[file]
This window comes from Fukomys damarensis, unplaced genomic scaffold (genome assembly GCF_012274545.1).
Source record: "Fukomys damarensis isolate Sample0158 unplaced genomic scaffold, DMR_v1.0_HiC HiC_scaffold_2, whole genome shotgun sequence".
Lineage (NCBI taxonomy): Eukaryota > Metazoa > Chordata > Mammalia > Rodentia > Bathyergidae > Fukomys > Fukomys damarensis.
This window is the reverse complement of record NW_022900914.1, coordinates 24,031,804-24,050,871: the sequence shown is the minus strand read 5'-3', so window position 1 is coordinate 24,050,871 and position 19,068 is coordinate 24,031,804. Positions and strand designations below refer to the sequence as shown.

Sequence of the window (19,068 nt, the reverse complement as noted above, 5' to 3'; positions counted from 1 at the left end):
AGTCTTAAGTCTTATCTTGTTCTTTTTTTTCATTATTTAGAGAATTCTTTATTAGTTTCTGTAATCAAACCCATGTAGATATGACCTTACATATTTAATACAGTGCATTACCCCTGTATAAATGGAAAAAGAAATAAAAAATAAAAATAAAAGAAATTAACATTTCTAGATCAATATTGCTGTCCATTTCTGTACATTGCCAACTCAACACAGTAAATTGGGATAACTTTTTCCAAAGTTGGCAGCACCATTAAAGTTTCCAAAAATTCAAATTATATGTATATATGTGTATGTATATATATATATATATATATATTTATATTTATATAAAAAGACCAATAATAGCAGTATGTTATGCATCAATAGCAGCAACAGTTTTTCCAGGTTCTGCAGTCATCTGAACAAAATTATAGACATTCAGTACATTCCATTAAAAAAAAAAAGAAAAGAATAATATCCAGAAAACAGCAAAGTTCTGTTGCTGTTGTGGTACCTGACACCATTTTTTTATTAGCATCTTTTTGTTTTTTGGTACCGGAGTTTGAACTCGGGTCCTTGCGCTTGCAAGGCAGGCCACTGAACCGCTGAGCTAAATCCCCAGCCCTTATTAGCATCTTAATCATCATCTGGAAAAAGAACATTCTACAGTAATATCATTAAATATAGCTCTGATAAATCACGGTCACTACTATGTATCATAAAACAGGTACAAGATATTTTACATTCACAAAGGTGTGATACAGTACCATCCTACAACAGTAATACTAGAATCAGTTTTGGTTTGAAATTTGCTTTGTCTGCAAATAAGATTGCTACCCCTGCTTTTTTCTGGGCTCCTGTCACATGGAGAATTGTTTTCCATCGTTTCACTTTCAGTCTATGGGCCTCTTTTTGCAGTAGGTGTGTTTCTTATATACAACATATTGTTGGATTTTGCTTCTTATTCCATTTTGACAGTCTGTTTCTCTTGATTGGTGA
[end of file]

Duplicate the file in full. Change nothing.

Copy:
This window comes from Fukomys damarensis, unplaced genomic scaffold (genome assembly GCF_012274545.1).
Source record: "Fukomys damarensis isolate Sample0158 unplaced genomic scaffold, DMR_v1.0_HiC HiC_scaffold_2, whole genome shotgun sequence".
Lineage (NCBI taxonomy): Eukaryota > Metazoa > Chordata > Mammalia > Rodentia > Bathyergidae > Fukomys > Fukomys damarensis.
This window is the reverse complement of record NW_022900914.1, coordinates 24,031,804-24,050,871: the sequence shown is the minus strand read 5'-3', so window position 1 is coordinate 24,050,871 and position 19,068 is coordinate 24,031,804. Positions and strand designations below refer to the sequence as shown.

Sequence of the window (19,068 nt, the reverse complement as noted above, 5' to 3'; positions counted from 1 at the left end):
AGTCTTAAGTCTTATCTTGTTCTTTTTTTTCATTATTTAGAGAATTCTTTATTAGTTTCTGTAATCAAACCCATGTAGATATGACCTTACATATTTAATACAGTGCATTACCCCTGTATAAATGGAAAAAGAAATAAAAAATAAAAATAAAAGAAATTAACATTTCTAGATCAATATTGCTGTCCATTTCTGTACATTGCCAACTCAACACAGTAAATTGGGATAACTTTTTCCAAAGTTGGCAGCACCATTAAAGTTTCCAAAAATTCAAATTATATGTATATATGTGTATGTATATATATATATATATATATATTTATATTTATATAAAAAGACCAATAATAGCAGTATGTTATGCATCAATAGCAGCAACAGTTTTTCCAGGTTCTGCAGTCATCTGAACAAAATTATAGACATTCAGTACATTCCATTAAAAAAAAAAAGAAAAGAATAATATCCAGAAAACAGCAAAGTTCTGTTGCTGTTGTGGTACCTGACACCATTTTTTTATTAGCATCTTTTTGTTTTTTGGTACCGGAGTTTGAACTCGGGTCCTTGCGCTTGCAAGGCAGGCCACTGAACCGCTGAGCTAAATCCCCAGCCCTTATTAGCATCTTAATCATCATCTGGAAAAAGAACATTCTACAGTAATATCATTAAATATAGCTCTGATAAATCACGGTCACTACTATGTATCATAAAACAGGTACAAGATATTTTACATTCACAAAGGTGTGATACAGTACCATCCTACAACAGTAATACTAGAATCAGTTTTGGTTTGAAATTTGCTTTGTCTGCAAATAAGATTGCTACCCCTGCTTTTTTCTGGGCTCCTGTCACATGGAGAATTGTTTTCCATCGTTTCACTTTCAGTCTATGGGCCTCTTTTTGCAGTAGGTGTGTTTCTTATATACAACATATTGTTGGATTTTGCTTCTTATTCCATTTTGACAGTCTGTTTCTCTTGATTGGTGA